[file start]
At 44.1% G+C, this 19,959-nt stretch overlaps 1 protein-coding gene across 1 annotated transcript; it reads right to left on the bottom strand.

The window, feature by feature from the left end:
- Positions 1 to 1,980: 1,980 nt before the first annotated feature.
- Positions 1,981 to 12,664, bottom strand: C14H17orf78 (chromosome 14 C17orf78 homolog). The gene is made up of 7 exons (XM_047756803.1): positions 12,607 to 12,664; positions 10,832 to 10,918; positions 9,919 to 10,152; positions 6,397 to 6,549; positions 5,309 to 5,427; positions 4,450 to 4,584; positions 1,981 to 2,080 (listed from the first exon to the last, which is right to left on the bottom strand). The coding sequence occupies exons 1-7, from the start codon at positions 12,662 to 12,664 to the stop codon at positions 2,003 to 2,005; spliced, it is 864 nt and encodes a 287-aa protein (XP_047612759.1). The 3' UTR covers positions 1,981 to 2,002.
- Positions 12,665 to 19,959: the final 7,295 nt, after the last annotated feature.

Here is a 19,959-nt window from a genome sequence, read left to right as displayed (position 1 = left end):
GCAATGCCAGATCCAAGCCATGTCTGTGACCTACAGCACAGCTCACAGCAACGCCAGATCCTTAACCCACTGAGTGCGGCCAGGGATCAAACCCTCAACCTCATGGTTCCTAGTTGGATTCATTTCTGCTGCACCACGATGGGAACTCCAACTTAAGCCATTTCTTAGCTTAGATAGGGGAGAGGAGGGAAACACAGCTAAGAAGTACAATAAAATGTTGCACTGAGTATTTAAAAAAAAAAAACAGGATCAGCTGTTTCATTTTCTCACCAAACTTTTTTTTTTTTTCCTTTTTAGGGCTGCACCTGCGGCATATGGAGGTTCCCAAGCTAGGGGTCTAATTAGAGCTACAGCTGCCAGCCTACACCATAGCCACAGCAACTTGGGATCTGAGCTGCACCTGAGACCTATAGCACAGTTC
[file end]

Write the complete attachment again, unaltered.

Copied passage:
At 44.1% G+C, this 19,959-nt stretch overlaps 1 protein-coding gene across 1 annotated transcript; it reads right to left on the bottom strand.

The window, feature by feature from the left end:
- Positions 1 to 1,980: 1,980 nt before the first annotated feature.
- Positions 1,981 to 12,664, bottom strand: C14H17orf78 (chromosome 14 C17orf78 homolog). The gene is made up of 7 exons (XM_047756803.1): positions 12,607 to 12,664; positions 10,832 to 10,918; positions 9,919 to 10,152; positions 6,397 to 6,549; positions 5,309 to 5,427; positions 4,450 to 4,584; positions 1,981 to 2,080 (listed from the first exon to the last, which is right to left on the bottom strand). The coding sequence occupies exons 1-7, from the start codon at positions 12,662 to 12,664 to the stop codon at positions 2,003 to 2,005; spliced, it is 864 nt and encodes a 287-aa protein (XP_047612759.1). The 3' UTR covers positions 1,981 to 2,002.
- Positions 12,665 to 19,959: the final 7,295 nt, after the last annotated feature.

Here is a 19,959-nt window from a genome sequence, read left to right as displayed (position 1 = left end):
GCAATGCCAGATCCAAGCCATGTCTGTGACCTACAGCACAGCTCACAGCAACGCCAGATCCTTAACCCACTGAGTGCGGCCAGGGATCAAACCCTCAACCTCATGGTTCCTAGTTGGATTCATTTCTGCTGCACCACGATGGGAACTCCAACTTAAGCCATTTCTTAGCTTAGATAGGGGAGAGGAGGGAAACACAGCTAAGAAGTACAATAAAATGTTGCACTGAGTATTTAAAAAAAAAAAACAGGATCAGCTGTTTCATTTTCTCACCAAACTTTTTTTTTTTTTCCTTTTTAGGGCTGCACCTGCGGCATATGGAGGTTCCCAAGCTAGGGGTCTAATTAGAGCTACAGCTGCCAGCCTACACCATAGCCACAGCAACTTGGGATCTGAGCTGCACCTGAGACCTATAGCACAGTTC